Google’s doodle today is especially awesome today, paying homage to Star Trek’s original series through a sequence of interactive animations. If you miss it, you can still check it out at Google’s Doodles page.
This morning my brother told me to google “zerg rush,” which, to anyone who doesn’t play Starcraft, means complete gibberish. Still unsure if it was work-friendly or if Zerg was a word for some kind of freaky porn, I decided to take the risk and do it anyway. For the ladies in the house who don’t dork out on the regsies: zerg rush is a Starcraft reference for battling insectoids.
When you google ‘zerg rush,’ the O’s from Google’s logo launch an attack on your search results, eating them up unless you have extraordinary index finger strength to click them all away before they do any damage. Even if this is true, you will still lose, I don’t care how good you are at Starcraft. When the deed is done, you have the option to submit, share, and compare your score with others.
This is the first instance of interactive search engines that I’ve ever seen, and it means exciting things for the future. What if you were to launch a completely interactive search engine? What is the intention and reward from doing this? Well, in Google’s case, it does a few things: 1. They’ve pioneered the interactive search engine style, claiming it as theirs. 2. They will draw even more people to their site while this goes viral, attracting fringe audiences, gamers, and nerds. 3. They can test out interaction on google to see how well it does, how many people it draws, and as a result, it serves as a prototype for future interactive implementation. So, it could and probably will be a huge moneymaker for them.
Google didn’t really need to test this out, since it’s pretty obvious that adding interactivity to any commercial product will take you straight to the bank. We can’t help it-we’re a curious species and we’ve been wanting to push random buttons since we were toddlers (how often did you argue with siblings over who gets to push the elevator button…?). But I’m glad they did, because they are giving us a taste of what’s yet to come, and I can’t wait to see more.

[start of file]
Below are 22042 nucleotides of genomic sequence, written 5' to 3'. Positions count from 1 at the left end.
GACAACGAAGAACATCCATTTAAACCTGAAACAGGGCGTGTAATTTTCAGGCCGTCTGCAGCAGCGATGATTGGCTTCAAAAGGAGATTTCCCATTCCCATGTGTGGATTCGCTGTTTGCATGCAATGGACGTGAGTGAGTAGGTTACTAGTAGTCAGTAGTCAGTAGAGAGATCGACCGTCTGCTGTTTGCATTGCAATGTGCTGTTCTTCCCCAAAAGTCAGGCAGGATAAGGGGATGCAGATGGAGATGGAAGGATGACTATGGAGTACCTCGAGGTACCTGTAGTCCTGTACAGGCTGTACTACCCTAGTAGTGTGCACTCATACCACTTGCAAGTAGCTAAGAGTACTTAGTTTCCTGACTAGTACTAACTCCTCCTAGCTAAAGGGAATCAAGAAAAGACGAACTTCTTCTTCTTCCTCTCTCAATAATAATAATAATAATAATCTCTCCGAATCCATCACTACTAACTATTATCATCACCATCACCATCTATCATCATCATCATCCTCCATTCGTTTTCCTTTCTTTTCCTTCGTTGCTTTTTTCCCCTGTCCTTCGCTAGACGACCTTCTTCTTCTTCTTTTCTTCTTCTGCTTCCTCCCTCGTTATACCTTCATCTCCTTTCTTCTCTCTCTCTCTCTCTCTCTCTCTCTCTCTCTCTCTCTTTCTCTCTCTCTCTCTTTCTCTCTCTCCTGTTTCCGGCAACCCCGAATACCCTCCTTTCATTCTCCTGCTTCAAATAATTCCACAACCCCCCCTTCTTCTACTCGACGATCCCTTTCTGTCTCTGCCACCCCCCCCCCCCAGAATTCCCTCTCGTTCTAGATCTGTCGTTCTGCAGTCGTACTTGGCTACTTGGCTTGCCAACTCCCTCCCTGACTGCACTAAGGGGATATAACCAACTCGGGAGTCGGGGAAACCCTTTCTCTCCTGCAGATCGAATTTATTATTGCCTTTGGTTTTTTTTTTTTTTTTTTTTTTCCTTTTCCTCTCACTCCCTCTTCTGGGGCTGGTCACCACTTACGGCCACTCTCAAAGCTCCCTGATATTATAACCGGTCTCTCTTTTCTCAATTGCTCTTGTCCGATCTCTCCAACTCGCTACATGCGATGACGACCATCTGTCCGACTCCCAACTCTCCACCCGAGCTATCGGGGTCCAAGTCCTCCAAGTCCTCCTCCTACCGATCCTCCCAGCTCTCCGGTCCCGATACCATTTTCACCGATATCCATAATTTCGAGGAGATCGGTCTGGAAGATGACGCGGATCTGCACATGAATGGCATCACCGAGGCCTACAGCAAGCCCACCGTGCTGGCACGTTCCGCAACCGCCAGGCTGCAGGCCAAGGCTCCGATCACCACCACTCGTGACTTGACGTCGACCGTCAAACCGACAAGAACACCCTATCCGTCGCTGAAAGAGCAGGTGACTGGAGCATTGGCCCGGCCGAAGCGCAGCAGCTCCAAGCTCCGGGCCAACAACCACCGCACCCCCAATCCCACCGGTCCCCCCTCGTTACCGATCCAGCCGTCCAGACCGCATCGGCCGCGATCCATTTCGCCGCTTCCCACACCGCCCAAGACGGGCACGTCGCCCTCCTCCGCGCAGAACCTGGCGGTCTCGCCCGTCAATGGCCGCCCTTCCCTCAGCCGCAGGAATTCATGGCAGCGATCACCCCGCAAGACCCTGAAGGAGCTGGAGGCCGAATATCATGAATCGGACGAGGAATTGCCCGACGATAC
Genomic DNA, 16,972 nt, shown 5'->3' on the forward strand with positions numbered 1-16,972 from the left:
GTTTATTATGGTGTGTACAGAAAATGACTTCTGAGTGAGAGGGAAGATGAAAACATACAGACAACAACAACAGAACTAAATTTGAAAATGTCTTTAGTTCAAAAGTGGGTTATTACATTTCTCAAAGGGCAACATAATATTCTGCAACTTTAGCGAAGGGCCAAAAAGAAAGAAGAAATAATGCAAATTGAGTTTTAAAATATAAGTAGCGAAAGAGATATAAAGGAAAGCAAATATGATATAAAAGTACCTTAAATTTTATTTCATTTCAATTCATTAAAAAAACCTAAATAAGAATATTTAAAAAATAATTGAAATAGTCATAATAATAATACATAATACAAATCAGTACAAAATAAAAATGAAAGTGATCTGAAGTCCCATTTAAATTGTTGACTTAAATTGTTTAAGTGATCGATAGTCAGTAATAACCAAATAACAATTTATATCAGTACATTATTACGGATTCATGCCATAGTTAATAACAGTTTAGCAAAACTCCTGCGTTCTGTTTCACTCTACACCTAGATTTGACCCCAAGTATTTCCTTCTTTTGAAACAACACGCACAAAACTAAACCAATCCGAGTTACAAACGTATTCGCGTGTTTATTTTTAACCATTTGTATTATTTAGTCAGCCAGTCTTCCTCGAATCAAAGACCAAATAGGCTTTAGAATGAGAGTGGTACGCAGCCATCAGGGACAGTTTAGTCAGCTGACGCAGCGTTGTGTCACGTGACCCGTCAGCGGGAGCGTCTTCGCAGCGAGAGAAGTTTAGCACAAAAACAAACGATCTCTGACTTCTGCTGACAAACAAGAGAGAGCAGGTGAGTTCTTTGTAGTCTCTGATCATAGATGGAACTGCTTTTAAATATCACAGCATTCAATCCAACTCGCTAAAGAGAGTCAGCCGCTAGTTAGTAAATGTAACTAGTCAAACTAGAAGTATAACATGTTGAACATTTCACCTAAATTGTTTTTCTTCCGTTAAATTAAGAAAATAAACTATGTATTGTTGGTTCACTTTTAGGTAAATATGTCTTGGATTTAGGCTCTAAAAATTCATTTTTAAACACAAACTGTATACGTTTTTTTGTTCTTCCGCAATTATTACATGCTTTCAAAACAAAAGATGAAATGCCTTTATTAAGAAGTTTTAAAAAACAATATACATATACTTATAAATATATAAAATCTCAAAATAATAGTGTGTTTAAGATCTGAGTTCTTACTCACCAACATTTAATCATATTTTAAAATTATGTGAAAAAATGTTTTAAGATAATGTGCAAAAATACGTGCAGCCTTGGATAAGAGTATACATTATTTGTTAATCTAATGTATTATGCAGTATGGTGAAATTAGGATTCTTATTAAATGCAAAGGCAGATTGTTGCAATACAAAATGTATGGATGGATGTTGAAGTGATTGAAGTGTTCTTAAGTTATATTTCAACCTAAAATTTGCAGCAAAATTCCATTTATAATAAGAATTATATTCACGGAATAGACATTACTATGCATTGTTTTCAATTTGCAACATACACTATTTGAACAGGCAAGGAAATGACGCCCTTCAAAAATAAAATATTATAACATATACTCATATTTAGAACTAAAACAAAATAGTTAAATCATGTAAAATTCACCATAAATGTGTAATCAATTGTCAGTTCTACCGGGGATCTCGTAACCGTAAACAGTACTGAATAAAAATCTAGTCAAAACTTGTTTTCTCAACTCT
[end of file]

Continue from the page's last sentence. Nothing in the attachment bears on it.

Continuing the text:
Rumpetroll is fantastic in its utilization of social media in an interactive HTML5 environment. Twitter users become little tadpoles who swim in an infinitely vast pond, moving by pressing their mouse and able to communicate with other twitter users they pass via typing. Think of it as a blend of Twitter and Chat Roulette, with more user navigation and simple, straight-forward design. Aren’t we all just tadpoles in a big pond after all? Visit the site here.
It was kind of tough coming up with a title for this one-How do you even begin describe Bla Bla? For starters, it came away from SXSW with an Interactive award for the art category, so you know it’s good. The non-linear story is broken up into numbered segments, and the story progresses once you extinguish your clicking options or decide you’re bored and force the progression by clicking on the next segment’s number. However, I found that these storylines are perfectly timed out even for the ADD-riddled brain. You won’t be bored!
Since there’s no clear plot or narration, it’s tough to tell exactly what it is that draws you into this site. One thing that’s surely responsible is the character, who displays from the start a wide range of emotions. As a participant, you start to wonder how much control you have over this big-headed little guy and how he’s going to react to your initially apathetic clicks. Yet as the chapters progress, your clicks become more and more sympathetic, as you start to care about him just a little bit. Will this click make him angry? Maybe. Will this click make him happy? There’s only one way to know for sure.
One thing I really liked about this project is how easy it is to navigate–you never get the feeling that you’ve left a stone unturned. Since the content itself is non-linear, it was important for Vince Morriset to make a linear structure in which the story could be told. This kept me from getting frustrated, which is a common experience for interactive websites that don’t provide any direction or site map. Well executed, sir! Now everyone, go experience Bla Bla here.